Record: 13-3 (Lost in Divisional Round to Minnesota)
Head Coach: Bill Walsh
Starting Quarterbacks: Joe Montana, Steve Young, Bob Gagliano
Best Players: NT Michael Carter, FS Ronnie Lott, QB Joe Montana
This is it. This is the Lombardi that got away. More than being five yards short in the Super Bowl in 2012, or Kaepernick throwing an interception at the end of the 2013 NFC Championship, or Roger Craig fumbling in 1990, or the controversial calls in 1983, this is the squad that should have brought home a ring and been properly recognized as the best the 49ers have ever had. One game changed the historical memories of this team significantly, but it’s still the best unit the 49ers have ever put on the field.
This is the direct midpoint of the 49ers’ dynasty, and as such, you have the greatest players both from the early Walsh years, when the 49ers were building up a powerhouse and from the later Seifert years, where they were extending the greatest run any NFL franchise has ever seen.
Just look at this roster:
- Coaches Bill Walsh, George Seifert and Mike Holmgren
- Quarterbacks Joe Montana and Steve Young
- Running back Roger Craig
- Wide receivers Jerry Rice, Dwight Clark and John Taylor
- Tight end Brent Jones
- Offensive linemen Jesse Sapolu, Randy Cross, Harris Barton, Keith Fahnhorst, Fred Quillan, Steve Wallace and Guy McIntyre
- Defensive linemen Michael Carter and Charles Haley
- Linebacker Keena Turner
- Defensive backs Ronnie Lott and Eric Wright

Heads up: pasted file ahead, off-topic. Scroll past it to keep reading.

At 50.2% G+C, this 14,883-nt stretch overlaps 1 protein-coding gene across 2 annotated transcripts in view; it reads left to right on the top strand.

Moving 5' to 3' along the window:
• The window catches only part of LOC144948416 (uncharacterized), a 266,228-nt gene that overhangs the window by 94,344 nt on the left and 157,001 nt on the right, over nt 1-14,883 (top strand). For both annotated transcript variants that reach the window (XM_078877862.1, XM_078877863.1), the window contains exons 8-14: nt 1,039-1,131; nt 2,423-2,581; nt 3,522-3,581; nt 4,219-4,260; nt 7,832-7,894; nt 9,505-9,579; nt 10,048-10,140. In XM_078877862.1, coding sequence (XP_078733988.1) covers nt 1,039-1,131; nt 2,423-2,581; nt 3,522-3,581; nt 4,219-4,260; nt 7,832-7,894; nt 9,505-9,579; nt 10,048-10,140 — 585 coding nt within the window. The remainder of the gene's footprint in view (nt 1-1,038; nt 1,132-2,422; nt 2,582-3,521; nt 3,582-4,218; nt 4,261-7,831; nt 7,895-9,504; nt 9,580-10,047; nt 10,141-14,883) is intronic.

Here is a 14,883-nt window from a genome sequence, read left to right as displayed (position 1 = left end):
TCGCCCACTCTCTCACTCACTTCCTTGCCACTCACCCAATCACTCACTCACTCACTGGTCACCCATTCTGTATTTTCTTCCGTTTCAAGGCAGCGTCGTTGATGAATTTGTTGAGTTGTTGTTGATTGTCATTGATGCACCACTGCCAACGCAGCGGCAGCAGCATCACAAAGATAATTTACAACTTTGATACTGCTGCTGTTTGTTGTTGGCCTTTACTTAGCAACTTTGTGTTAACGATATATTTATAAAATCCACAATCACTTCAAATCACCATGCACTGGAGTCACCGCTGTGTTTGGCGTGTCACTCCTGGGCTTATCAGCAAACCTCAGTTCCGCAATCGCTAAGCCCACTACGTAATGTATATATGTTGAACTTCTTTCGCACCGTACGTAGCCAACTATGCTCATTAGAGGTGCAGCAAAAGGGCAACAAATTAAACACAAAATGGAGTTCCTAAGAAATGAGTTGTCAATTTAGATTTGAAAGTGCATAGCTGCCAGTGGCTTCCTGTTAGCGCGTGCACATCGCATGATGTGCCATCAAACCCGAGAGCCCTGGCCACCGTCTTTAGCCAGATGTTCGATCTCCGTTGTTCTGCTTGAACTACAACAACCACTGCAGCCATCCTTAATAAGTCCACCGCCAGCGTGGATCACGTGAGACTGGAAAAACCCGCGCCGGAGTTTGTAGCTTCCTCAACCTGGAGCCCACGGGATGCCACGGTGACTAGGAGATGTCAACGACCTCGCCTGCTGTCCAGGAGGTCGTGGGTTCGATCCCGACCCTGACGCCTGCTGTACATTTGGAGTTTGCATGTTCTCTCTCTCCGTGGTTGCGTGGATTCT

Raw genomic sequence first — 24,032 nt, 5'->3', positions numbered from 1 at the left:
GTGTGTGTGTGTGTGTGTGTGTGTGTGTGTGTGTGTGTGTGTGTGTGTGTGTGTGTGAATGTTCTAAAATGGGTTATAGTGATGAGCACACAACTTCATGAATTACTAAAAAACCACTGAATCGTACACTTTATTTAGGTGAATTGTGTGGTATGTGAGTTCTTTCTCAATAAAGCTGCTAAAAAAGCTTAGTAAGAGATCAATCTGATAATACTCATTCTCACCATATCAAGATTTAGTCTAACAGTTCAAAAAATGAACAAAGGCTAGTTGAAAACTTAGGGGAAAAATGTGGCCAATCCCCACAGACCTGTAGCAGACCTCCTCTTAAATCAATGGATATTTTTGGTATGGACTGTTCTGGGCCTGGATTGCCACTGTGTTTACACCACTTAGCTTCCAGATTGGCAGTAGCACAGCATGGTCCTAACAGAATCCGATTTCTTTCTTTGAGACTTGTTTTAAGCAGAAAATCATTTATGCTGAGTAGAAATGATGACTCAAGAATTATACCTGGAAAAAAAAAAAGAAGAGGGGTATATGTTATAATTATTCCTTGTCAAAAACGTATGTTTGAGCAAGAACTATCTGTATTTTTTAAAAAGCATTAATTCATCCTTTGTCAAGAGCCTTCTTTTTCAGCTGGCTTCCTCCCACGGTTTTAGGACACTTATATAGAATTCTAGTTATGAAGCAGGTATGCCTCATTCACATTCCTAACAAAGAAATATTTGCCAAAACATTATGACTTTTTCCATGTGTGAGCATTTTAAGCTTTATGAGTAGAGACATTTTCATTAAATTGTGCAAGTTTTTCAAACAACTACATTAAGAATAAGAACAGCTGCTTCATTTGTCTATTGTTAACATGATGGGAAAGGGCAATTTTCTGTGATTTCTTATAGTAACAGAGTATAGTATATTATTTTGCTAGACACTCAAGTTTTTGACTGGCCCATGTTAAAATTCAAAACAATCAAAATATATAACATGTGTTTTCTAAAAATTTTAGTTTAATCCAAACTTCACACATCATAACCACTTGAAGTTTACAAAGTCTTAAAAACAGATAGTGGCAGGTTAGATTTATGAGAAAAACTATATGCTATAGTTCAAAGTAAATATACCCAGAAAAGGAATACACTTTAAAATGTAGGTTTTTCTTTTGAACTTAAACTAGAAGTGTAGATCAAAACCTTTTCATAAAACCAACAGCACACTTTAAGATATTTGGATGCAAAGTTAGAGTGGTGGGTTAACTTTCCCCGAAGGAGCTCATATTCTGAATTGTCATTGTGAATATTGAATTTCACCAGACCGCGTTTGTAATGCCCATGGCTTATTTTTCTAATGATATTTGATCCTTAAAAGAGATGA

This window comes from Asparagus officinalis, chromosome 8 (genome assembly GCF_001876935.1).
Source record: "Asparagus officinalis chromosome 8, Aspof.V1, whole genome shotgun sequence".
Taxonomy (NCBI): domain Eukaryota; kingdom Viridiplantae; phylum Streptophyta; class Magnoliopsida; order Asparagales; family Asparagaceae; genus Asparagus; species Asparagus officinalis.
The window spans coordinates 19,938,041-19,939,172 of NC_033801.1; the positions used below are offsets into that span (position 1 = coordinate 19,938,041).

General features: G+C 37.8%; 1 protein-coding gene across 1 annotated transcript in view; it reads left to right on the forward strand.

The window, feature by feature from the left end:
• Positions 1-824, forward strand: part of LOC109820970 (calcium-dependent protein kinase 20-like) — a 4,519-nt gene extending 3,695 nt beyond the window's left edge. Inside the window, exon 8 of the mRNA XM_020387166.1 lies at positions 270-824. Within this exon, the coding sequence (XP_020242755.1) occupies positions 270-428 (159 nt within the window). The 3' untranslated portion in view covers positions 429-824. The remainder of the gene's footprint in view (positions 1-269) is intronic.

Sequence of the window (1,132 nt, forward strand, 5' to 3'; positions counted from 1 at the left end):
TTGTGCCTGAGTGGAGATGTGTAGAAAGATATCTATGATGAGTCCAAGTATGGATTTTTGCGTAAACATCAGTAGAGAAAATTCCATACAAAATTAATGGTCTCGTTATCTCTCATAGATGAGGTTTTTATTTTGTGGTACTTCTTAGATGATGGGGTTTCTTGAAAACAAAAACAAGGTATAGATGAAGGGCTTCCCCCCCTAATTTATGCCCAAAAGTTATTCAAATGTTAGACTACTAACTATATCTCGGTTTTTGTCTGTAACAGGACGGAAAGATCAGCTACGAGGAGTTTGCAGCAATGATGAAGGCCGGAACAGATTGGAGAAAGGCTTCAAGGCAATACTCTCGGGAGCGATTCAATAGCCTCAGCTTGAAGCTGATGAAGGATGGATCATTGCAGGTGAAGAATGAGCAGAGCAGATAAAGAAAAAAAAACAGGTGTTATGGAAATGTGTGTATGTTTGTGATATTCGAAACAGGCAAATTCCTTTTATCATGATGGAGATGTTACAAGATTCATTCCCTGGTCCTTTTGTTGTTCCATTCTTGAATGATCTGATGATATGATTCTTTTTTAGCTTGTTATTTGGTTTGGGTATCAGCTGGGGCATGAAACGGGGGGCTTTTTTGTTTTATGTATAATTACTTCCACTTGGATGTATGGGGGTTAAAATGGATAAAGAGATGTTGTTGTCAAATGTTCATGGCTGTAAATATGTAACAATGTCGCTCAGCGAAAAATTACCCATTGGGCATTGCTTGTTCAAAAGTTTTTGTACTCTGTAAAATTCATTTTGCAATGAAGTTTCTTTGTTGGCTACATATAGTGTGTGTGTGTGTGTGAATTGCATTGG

Every one of them 49ers greats—some had reached the end of their career and were no longer as productive, and some were waiting for their time to shine, but never before or since has the franchise had so much talent on one roster at one time. Barton, Young, Jones and Taylor were all new to the team, or at least the active roster, in ’87, while Fahnhorst, Clark and Quillan would leave the year after; this was a one-year convergence.
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The ’87 49ers led the NFL in points scored. They led it in yards gained. They led it in yards allowed. They led it in point and yard differential. Jerry Rice earned multiple MVP awards—essentially, everything but the AP award, which went to John Elway. In a strike-shortened season, Rice still set an NFL record with 22 touchdowns, accomplishing the feat in only 12 games. Montana led the league in passing touchdowns, completion percentage and passer rating. They had the fewest turnovers in the league. This wash Walsh’s team running on all cylinders—it’s no surprise, then, that they went on to win the Super Bowl in 1988 and 1989, and would be one game short of it in 1990. They won their final three games by a combined score of 124-7…mostly without Montana.
So what the heck happened in the divisional playoffs against Minnesota!? The Vikings were just 8-7 on the season, so this had to be one of the biggest upsets in NFL playoff history. Montana picked the worst time to sputter, and was rusty—he had last thrown more than ten passes in a game more than a month prior, as the combination of a bye week and letting the battered Montana heal up ended up caking him in rust. He was actually pulled at halftime with the 49ers trailing 20-3, and while Steve Young sparked the offense, it wasn’t enough.
Who knows what would have happened had the 49ers not rested so many starters down the stretch—maybe they would have been sharper and handled the mediocre Vikings squad. This was a collection of talent that deserved more than bombing out of the first round of the playoffs, as their record over the next three seasons would ultimately prove. They may have only had 12 regular season games together because of the players’ strike, but for those 12 games, the 49ers trotted out the best team the franchise has ever seen.
For the record, the 10 greatest seasons goes, from top to bottom, 1989, 1984, 1994, 1981, 1988, 2012, 1992, 1983, 1990, 1997. The 49ers were pretty darn good in the ’80s and ’90s, as it turns out.